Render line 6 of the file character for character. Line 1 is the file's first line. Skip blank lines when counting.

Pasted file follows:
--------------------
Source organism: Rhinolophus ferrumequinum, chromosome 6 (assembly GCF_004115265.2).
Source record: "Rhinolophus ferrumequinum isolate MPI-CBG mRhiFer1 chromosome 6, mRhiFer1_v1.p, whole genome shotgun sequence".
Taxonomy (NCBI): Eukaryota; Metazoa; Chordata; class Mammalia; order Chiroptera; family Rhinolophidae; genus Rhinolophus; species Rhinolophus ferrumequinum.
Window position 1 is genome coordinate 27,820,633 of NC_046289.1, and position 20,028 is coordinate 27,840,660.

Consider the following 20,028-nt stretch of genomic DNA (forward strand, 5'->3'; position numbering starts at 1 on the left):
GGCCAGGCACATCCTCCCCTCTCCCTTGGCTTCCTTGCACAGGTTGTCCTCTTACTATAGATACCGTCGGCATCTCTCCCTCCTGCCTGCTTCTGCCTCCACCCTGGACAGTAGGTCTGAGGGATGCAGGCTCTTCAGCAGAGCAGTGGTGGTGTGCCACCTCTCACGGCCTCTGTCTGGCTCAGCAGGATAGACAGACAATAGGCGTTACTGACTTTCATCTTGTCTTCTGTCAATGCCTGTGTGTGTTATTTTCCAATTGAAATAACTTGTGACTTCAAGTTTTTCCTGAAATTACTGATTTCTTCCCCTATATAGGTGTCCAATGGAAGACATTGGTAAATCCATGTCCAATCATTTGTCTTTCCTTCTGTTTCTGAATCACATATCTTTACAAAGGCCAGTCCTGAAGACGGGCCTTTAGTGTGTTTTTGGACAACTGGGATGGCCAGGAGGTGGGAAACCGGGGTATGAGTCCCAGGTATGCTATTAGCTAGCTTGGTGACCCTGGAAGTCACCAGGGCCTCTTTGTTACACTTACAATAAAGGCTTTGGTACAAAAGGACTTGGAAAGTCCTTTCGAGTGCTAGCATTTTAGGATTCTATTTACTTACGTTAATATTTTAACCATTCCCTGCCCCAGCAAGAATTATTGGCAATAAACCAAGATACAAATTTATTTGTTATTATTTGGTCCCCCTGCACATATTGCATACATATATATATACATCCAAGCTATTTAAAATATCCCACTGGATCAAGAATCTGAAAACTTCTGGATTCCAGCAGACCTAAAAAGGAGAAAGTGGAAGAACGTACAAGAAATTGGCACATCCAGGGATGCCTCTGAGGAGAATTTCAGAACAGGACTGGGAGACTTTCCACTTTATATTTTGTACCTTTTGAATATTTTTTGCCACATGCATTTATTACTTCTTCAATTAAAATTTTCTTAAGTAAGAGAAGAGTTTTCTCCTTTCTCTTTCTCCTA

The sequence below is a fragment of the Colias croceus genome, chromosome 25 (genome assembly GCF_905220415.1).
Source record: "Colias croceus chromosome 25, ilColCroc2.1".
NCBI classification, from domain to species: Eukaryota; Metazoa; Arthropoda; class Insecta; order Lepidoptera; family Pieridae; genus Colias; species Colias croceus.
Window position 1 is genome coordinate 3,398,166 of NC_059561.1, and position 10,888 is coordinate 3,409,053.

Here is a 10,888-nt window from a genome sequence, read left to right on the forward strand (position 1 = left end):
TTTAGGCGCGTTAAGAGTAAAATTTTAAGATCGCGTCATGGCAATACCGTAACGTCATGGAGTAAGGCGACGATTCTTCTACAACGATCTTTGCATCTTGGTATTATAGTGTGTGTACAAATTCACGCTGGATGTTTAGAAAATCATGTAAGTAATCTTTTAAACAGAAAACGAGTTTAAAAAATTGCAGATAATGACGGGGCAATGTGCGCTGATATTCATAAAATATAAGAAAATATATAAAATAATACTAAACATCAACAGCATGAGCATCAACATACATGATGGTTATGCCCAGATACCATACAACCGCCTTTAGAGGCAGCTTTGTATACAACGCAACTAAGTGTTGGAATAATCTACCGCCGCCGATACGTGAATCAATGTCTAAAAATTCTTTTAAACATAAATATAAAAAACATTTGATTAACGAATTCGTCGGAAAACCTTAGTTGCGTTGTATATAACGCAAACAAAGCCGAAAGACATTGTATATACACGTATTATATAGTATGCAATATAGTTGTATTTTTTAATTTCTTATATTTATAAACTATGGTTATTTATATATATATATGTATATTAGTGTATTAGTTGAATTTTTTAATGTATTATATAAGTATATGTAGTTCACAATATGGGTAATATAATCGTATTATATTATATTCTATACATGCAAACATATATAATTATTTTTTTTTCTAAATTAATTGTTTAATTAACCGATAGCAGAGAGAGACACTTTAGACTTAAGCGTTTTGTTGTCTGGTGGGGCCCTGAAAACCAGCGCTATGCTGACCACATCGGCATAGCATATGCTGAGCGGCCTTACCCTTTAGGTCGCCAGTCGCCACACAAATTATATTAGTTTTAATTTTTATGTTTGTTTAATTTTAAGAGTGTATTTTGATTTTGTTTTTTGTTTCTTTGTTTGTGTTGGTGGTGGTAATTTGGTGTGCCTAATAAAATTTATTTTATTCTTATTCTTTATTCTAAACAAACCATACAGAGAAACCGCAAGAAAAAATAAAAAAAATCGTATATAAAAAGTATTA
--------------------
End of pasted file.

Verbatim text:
GGCCAGGCACATCCTCCCCTCTCCCTTGGCTTCCTTGCACAGGTTGTCCTCTTACTATAGATACCGTCGGCATCTCTCCCTCCTGCCTGCTTCTGCCTCCACCCTGGACAGTAGGTCTGAGGGATGCAGGCTCTTCAGCAGAGCAGTGGTGGTGTGCCACCTCTCACGGCCTCTGTCTGGCTCAGCAGGATAGACAGACAATAGGCGTTACTGACTTTCATCTTGTCTTCTGTCAATGCCTGTGTGTGTTATTTTCCAATTGAAATAACTTGTGACTTCAAGTTTTTCCTGAAATTACTGATTTCTTCCCCTATATAGGTGTCCAATGGAAGACATTGGTAAATCCATGTCCAATCATTTGTCTTTCCTTCTGTTTCTGAATCACATATCTTTACAAAGGCCAGTCCTGAAGACGGGCCTTTAGTGTGTTTTTGGACAACTGGGATGGCCAGGAGGTGGGAAACCGGGGTATGAGTCCCAGGTATGCTATTAGCTAGCTTGGTGACCCTGGAAGTCACCAGGGCCTCTTTGTTACACTTACAATAAAGGCTTTGGTACAAAAGGACTTGGAAAGTCCTTTCGAGTGCTAGCATTTTAGGATTCTATTTACTTACGTTAATATTTTAACCATTCCCTGCCCCAGCAAGAATTATTGGCAATAAACCAAGATACAAATTTATTTGTTATTATTTGGTCCCCCTGCACATATTGCATACATATATATATACATCCAAGCTATTTAAAATATCCCACTGGATCAAGAATCTGAAAACTTCTGGATTCCAGCAGACCTAAAAAGGAGAAAGTGGAAGAACGTACAAGAAATTGGCACATCCAGGGATGCCTCTGAGGAGAATTTCAGAACAGGACTGGGAGACTTTCCACTTTATATTTTGTACCTTTTGAATATTTTTTGCCACATGCATTTATTACTTCTTCAATTAAAATTTTCTTAAGTAAGAGAAGAGTTTTCTCCTTTCTCTTTCTCCTA